5 As a contribution to understanding the changing roles of gender in Montreal a hundred years ago, this is a meticulous and richly documented study. The study of tobacco, its consumption and distribution, not to mention its production and exportation, is a persistent theme in the whole political history of government in Montreal, as it is elsewhere, indeed everywhere in the world where tobacco is still held to be legal. Rudy describes in great detail how the use of tobacco in Montreal reflects and embodies the character of that city over the last hundred years. Tobacco is a mirror in which sociologists and film makers, to name a few, see reflected identity.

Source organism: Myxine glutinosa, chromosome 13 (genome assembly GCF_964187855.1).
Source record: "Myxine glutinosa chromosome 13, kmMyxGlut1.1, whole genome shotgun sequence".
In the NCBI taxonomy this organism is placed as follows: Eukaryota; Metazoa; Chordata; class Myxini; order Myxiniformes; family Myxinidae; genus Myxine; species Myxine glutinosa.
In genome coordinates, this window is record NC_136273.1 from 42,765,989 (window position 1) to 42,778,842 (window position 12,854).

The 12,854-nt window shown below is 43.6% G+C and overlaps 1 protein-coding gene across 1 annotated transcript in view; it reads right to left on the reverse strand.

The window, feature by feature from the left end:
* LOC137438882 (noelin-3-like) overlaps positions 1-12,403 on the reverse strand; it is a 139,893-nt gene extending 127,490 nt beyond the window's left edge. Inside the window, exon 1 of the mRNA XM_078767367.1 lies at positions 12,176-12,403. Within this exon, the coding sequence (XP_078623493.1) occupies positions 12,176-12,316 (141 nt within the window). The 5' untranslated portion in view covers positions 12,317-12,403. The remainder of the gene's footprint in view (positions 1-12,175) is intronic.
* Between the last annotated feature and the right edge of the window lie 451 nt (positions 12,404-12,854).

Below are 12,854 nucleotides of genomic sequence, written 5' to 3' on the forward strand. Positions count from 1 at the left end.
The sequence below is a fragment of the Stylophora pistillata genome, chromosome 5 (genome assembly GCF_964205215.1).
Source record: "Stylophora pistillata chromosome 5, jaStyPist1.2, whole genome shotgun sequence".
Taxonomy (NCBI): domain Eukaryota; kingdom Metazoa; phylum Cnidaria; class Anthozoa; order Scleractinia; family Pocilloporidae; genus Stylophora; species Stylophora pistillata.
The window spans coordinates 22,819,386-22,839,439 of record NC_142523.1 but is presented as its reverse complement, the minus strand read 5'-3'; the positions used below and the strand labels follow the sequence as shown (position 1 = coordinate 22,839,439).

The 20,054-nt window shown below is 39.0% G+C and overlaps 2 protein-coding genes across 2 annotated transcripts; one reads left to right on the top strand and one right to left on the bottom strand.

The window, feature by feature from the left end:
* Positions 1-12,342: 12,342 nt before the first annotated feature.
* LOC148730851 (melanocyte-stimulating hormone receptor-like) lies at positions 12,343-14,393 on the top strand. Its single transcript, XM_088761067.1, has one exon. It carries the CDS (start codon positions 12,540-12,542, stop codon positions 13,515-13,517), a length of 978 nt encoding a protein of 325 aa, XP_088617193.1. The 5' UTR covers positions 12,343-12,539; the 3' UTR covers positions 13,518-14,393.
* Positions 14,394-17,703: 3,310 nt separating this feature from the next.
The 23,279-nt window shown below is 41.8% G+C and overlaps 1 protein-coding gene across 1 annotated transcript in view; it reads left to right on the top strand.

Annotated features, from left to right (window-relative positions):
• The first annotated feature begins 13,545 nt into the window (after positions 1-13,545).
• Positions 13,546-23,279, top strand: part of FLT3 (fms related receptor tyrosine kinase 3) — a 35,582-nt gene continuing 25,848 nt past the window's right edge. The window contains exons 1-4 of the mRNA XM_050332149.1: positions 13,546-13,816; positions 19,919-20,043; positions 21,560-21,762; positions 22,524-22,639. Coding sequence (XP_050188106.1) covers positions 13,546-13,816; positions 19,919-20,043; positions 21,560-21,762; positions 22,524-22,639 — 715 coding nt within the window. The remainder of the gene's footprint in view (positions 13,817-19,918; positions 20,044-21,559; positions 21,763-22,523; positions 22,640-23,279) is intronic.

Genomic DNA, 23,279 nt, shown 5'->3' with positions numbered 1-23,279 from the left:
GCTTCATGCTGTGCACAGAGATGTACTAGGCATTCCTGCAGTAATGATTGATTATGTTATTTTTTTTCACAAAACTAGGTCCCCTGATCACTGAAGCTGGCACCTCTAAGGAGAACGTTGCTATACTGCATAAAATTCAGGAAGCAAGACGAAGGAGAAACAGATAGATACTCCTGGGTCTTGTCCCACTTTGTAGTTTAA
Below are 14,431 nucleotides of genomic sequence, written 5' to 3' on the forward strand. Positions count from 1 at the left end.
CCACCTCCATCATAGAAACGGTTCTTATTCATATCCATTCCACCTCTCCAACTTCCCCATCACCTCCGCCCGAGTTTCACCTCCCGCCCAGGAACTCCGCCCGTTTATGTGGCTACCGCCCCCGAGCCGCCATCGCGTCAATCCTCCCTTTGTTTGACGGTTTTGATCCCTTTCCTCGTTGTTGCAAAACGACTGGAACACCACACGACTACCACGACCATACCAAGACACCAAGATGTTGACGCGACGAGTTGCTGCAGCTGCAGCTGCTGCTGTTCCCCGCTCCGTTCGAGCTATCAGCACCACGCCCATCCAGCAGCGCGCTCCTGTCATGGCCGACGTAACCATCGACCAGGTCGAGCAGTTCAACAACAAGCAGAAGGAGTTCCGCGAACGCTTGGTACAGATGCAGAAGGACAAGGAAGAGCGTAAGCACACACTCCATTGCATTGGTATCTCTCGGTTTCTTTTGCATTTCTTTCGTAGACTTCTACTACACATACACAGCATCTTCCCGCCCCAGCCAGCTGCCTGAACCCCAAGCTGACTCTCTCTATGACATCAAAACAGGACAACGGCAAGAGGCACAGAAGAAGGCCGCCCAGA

6 In the last paragraph of the book, Rudy deplores the fact that adolescents continue to militate in favor of the right to smoke, a desire, he claims, that was “created by prohibiting adolescent smoking.” He then concludes gnomically: This is not to claim that denying adolescents the right to smoke is the wrong policy. Rather it is to point to the complex ways in which discourses on individual rights and smoking bring meaning to identities—issues that continue to challenge today’s anti-smoking activists. (176)The vagueness of Rudy’s conclusion reflects his ambivalence toward tobacco. He seems to disapprove of it. He frequently reminds us that the anti-tobacco prohibitionists at the turn of the 19th century were right to denounce it. Although Rudy doesn’t seem to like tobacco, he does display at moments a kind of wistfulness for the heroic days, before the liberation of women, when bourgeois culture guaranteed to men their own “homosocial” spaces and the freedom to smoke. He rightly sees that tobacco is a powerful lens, a focus of intellectual attention, for understanding the relation between economy and social psychology—or what we call culture. But he fails to appreciate the beauty of smoking, what one might call its femininity, the power of its seduction that vastly exceeds its mere habituating qualities. He assumes that adolescents are inclined toward smoking because of its interdiction. That fails to account for the poetry of cigarettes, the charm that tobacco has, and continues to exercise over the lives of billions for more than four centuries.